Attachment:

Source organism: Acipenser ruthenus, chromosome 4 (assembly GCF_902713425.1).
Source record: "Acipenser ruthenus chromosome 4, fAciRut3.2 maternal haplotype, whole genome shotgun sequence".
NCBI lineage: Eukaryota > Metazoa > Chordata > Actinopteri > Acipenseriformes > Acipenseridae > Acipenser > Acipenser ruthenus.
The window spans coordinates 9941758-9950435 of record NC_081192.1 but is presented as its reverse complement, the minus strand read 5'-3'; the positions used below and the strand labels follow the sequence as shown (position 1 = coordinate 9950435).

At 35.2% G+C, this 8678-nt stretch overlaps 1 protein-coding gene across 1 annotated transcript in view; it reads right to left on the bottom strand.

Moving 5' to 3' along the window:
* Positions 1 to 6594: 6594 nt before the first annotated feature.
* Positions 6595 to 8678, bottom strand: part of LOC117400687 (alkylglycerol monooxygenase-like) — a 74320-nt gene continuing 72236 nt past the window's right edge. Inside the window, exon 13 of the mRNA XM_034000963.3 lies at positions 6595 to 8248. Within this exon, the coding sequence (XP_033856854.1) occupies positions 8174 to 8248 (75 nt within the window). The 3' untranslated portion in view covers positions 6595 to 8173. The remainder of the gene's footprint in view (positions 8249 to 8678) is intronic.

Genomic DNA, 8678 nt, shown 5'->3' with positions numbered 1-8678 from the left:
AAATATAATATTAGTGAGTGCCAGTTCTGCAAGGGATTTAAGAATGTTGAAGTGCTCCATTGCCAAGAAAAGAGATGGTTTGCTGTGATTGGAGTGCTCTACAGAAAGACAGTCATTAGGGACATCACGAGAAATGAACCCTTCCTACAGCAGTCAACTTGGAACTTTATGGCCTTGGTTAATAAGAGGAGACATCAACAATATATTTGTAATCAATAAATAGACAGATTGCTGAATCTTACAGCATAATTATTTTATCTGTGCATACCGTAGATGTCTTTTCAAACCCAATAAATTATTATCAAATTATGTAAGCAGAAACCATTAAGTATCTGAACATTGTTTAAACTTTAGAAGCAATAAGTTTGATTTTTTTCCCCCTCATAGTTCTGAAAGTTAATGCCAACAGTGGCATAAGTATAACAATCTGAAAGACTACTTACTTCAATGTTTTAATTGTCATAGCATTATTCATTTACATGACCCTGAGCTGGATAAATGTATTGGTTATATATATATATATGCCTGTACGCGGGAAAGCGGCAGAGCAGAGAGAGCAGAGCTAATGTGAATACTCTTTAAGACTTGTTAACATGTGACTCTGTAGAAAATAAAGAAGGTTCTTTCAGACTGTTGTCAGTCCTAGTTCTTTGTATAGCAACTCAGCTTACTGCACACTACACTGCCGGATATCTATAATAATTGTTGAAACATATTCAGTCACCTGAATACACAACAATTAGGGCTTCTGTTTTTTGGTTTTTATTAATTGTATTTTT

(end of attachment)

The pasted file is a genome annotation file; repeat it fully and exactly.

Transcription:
Source organism: Acipenser ruthenus, chromosome 4 (assembly GCF_902713425.1).
Source record: "Acipenser ruthenus chromosome 4, fAciRut3.2 maternal haplotype, whole genome shotgun sequence".
NCBI lineage: Eukaryota > Metazoa > Chordata > Actinopteri > Acipenseriformes > Acipenseridae > Acipenser > Acipenser ruthenus.
The window spans coordinates 9941758-9950435 of record NC_081192.1 but is presented as its reverse complement, the minus strand read 5'-3'; the positions used below and the strand labels follow the sequence as shown (position 1 = coordinate 9950435).

At 35.2% G+C, this 8678-nt stretch overlaps 1 protein-coding gene across 1 annotated transcript in view; it reads right to left on the bottom strand.

Moving 5' to 3' along the window:
* Positions 1 to 6594: 6594 nt before the first annotated feature.
* Positions 6595 to 8678, bottom strand: part of LOC117400687 (alkylglycerol monooxygenase-like) — a 74320-nt gene continuing 72236 nt past the window's right edge. Inside the window, exon 13 of the mRNA XM_034000963.3 lies at positions 6595 to 8248. Within this exon, the coding sequence (XP_033856854.1) occupies positions 8174 to 8248 (75 nt within the window). The 3' untranslated portion in view covers positions 6595 to 8173. The remainder of the gene's footprint in view (positions 8249 to 8678) is intronic.

Genomic DNA, 8678 nt, shown 5'->3' with positions numbered 1-8678 from the left:
AAATATAATATTAGTGAGTGCCAGTTCTGCAAGGGATTTAAGAATGTTGAAGTGCTCCATTGCCAAGAAAAGAGATGGTTTGCTGTGATTGGAGTGCTCTACAGAAAGACAGTCATTAGGGACATCACGAGAAATGAACCCTTCCTACAGCAGTCAACTTGGAACTTTATGGCCTTGGTTAATAAGAGGAGACATCAACAATATATTTGTAATCAATAAATAGACAGATTGCTGAATCTTACAGCATAATTATTTTATCTGTGCATACCGTAGATGTCTTTTCAAACCCAATAAATTATTATCAAATTATGTAAGCAGAAACCATTAAGTATCTGAACATTGTTTAAACTTTAGAAGCAATAAGTTTGATTTTTTTCCCCCTCATAGTTCTGAAAGTTAATGCCAACAGTGGCATAAGTATAACAATCTGAAAGACTACTTACTTCAATGTTTTAATTGTCATAGCATTATTCATTTACATGACCCTGAGCTGGATAAATGTATTGGTTATATATATATATATGCCTGTACGCGGGAAAGCGGCAGAGCAGAGAGAGCAGAGCTAATGTGAATACTCTTTAAGACTTGTTAACATGTGACTCTGTAGAAAATAAAGAAGGTTCTTTCAGACTGTTGTCAGTCCTAGTTCTTTGTATAGCAACTCAGCTTACTGCACACTACACTGCCGGATATCTATAATAATTGTTGAAACATATTCAGTCACCTGAATACACAACAATTAGGGCTTCTGTTTTTTGGTTTTTATTAATTGTATTTTT